12:00 – 12:30 HRS


Hans Schöler
New Bolton Centre

Co-Authors: 1)Karin Hübner, 2)Guy Fuhrmann, 3)Lane K. Christenson, 1)James Kehler, 1)Rolland Reinbold, 4) Rabindranath De La Fuente, 3)Jennifer Wood, 3)Jerome Strauss III and

1)Michele Boiani
Institutions: 1) Germline Development Group, Center for Animal Transgenesis and Germ Cell Research, The School of Veterinary Medicine, University of Pennsylvania, New Bolton Center, 2)Centre de Neurochimie, 3)Center for Research on Reproduction and Women's Health and 4)Female Germ Cell Biology Group

In the early mammalian embryo, the germline and soma are indistinguishable from each other. In the mouse, germ cell competence is induced at embryonic day 6.5 in proximal epiblast cells by signals emanating from the extra-embryonic ectoderm. Even during the specification period, precursor cells give rise to primordial germ cells and certain somatic cells, such as extra-embryonic mesoderm and allantois. The potential of embryonic stem (ES) cells to generate all lineages of the embryo in vivo has been widely reported in the literature, in striking contrast to the lack of data describing the derivation of germ cells from ES cells in vitro. We attributed the inability to demonstrate the derivation of germ cells from ES cells in culture to the lack of a suitable reporter system allowing for the non-invasive visualization of germ cell formation.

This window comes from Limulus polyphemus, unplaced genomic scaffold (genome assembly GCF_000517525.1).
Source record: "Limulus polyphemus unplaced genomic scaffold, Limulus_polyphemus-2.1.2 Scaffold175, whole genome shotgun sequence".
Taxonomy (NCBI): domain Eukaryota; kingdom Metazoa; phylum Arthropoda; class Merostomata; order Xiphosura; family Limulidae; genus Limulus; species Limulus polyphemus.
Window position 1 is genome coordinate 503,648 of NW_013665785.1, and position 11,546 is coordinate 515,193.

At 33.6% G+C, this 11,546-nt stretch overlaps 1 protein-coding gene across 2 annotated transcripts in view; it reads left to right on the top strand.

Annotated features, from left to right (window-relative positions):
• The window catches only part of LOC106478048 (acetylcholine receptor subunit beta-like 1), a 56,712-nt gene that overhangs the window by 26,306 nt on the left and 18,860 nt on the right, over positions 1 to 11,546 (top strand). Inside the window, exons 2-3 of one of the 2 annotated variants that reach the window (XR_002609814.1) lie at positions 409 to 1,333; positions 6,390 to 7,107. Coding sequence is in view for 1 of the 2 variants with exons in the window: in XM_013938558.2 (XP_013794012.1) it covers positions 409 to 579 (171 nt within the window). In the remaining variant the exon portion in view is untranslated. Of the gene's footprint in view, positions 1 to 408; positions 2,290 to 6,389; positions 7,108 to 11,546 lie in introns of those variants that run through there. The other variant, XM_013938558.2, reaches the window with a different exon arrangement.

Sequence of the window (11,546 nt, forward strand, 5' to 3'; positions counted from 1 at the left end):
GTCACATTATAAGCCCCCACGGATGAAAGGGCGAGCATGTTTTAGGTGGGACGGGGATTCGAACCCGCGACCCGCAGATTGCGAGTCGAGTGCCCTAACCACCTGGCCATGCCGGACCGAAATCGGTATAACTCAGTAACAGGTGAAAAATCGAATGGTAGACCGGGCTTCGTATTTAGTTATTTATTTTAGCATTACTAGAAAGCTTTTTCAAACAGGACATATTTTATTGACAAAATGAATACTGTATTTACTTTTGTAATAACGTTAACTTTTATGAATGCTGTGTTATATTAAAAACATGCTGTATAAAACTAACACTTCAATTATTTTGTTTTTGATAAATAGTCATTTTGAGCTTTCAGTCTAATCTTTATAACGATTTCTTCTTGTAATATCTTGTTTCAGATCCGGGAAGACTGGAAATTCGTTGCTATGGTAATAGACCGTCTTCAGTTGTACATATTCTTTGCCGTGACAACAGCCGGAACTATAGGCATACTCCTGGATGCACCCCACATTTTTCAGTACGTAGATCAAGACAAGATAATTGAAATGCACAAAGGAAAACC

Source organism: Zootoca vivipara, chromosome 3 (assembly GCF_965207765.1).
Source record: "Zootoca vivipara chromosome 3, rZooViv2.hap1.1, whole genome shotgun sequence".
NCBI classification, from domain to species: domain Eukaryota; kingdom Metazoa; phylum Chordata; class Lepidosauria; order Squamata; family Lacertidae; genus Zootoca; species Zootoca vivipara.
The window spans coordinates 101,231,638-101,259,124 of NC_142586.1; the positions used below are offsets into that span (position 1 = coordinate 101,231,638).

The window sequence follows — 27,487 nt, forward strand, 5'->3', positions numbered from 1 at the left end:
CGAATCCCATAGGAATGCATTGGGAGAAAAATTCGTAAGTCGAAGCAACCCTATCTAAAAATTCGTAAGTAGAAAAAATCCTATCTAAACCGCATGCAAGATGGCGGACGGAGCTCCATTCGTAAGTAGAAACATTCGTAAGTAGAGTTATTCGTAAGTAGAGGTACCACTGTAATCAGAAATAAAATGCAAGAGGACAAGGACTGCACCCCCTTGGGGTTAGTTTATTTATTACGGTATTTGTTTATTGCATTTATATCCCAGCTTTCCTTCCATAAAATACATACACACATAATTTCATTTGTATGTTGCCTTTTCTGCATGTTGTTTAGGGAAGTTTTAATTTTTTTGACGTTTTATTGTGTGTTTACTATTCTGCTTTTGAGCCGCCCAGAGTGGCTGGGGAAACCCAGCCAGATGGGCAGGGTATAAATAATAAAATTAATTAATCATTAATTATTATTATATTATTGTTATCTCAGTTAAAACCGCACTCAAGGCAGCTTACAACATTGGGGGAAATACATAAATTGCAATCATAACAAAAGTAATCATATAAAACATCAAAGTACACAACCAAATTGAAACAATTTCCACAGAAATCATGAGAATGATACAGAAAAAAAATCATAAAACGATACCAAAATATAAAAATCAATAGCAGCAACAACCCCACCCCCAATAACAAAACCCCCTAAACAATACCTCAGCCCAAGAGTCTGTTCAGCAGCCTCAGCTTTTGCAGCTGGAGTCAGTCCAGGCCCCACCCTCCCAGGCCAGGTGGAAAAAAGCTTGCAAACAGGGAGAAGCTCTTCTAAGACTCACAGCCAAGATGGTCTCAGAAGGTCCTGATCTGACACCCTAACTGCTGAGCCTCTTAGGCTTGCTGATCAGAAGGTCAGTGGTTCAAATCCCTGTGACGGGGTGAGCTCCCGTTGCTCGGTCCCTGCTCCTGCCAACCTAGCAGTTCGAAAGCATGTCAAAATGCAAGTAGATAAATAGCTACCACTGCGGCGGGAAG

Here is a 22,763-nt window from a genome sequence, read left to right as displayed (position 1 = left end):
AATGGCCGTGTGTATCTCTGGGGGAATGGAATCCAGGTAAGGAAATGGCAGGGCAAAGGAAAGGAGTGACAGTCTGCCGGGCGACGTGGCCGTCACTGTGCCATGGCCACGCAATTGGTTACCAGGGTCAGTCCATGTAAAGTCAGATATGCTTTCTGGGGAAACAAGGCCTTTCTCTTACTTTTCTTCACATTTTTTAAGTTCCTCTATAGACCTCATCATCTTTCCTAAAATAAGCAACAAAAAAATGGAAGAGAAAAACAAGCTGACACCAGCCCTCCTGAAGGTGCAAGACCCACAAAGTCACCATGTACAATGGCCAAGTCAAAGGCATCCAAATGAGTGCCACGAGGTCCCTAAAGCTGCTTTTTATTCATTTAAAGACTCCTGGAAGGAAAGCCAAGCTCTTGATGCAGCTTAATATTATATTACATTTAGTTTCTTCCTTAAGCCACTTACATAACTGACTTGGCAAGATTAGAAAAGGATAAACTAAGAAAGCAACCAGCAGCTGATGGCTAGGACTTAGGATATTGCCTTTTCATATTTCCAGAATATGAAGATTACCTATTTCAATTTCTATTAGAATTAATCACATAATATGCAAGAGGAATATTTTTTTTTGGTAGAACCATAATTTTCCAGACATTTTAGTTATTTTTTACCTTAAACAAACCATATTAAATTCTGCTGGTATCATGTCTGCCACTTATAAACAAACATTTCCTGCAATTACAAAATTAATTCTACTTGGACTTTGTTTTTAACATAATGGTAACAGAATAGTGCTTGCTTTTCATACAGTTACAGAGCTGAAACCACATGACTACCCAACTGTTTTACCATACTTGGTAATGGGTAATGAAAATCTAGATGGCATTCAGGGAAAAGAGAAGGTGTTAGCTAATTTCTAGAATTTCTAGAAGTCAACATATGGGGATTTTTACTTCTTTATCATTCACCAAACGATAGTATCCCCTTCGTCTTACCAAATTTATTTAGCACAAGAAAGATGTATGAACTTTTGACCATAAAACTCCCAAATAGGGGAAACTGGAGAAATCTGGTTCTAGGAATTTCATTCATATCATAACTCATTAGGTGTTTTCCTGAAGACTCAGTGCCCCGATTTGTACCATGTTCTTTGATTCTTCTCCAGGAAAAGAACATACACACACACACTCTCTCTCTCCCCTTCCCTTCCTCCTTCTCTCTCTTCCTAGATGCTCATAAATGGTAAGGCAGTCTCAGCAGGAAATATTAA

We show that mouse embryonic stem cells in culture can develop into oogonia that enter meiosis and recruit adjacent cells to form follicle-like structures and later develop into blastocysts. Oogenesis in culture should contribute to various areas including nuclear transfer, manipulation of the germline, and advance studies on fertility treatment and germ and somatic cell interaction and differentiation.